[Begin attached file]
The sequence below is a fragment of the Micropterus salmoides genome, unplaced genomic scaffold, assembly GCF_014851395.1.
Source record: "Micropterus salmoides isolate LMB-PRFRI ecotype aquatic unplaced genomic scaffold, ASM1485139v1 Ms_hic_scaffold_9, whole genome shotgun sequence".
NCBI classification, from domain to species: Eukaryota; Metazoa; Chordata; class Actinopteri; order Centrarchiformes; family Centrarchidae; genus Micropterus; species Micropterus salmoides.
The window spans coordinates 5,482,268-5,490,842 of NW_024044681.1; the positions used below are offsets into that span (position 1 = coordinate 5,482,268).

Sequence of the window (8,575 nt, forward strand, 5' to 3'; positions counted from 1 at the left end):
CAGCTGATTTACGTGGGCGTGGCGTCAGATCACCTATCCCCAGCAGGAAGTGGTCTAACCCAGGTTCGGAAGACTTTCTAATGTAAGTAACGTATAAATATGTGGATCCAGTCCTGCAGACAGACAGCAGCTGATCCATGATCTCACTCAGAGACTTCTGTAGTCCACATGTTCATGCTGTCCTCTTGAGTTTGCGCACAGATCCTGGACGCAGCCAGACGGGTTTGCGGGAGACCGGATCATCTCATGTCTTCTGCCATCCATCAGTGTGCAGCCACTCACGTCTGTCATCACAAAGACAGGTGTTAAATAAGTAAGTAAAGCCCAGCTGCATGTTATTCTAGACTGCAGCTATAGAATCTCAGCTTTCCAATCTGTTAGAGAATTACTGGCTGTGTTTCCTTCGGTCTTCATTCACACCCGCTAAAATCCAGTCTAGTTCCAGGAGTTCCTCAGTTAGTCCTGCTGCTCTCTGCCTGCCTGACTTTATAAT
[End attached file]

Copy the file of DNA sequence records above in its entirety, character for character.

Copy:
The sequence below is a fragment of the Micropterus salmoides genome, unplaced genomic scaffold, assembly GCF_014851395.1.
Source record: "Micropterus salmoides isolate LMB-PRFRI ecotype aquatic unplaced genomic scaffold, ASM1485139v1 Ms_hic_scaffold_9, whole genome shotgun sequence".
NCBI classification, from domain to species: Eukaryota; Metazoa; Chordata; class Actinopteri; order Centrarchiformes; family Centrarchidae; genus Micropterus; species Micropterus salmoides.
The window spans coordinates 5,482,268-5,490,842 of NW_024044681.1; the positions used below are offsets into that span (position 1 = coordinate 5,482,268).

Sequence of the window (8,575 nt, forward strand, 5' to 3'; positions counted from 1 at the left end):
CAGCTGATTTACGTGGGCGTGGCGTCAGATCACCTATCCCCAGCAGGAAGTGGTCTAACCCAGGTTCGGAAGACTTTCTAATGTAAGTAACGTATAAATATGTGGATCCAGTCCTGCAGACAGACAGCAGCTGATCCATGATCTCACTCAGAGACTTCTGTAGTCCACATGTTCATGCTGTCCTCTTGAGTTTGCGCACAGATCCTGGACGCAGCCAGACGGGTTTGCGGGAGACCGGATCATCTCATGTCTTCTGCCATCCATCAGTGTGCAGCCACTCACGTCTGTCATCACAAAGACAGGTGTTAAATAAGTAAGTAAAGCCCAGCTGCATGTTATTCTAGACTGCAGCTATAGAATCTCAGCTTTCCAATCTGTTAGAGAATTACTGGCTGTGTTTCCTTCGGTCTTCATTCACACCCGCTAAAATCCAGTCTAGTTCCAGGAGTTCCTCAGTTAGTCCTGCTGCTCTCTGCCTGCCTGACTTTATAAT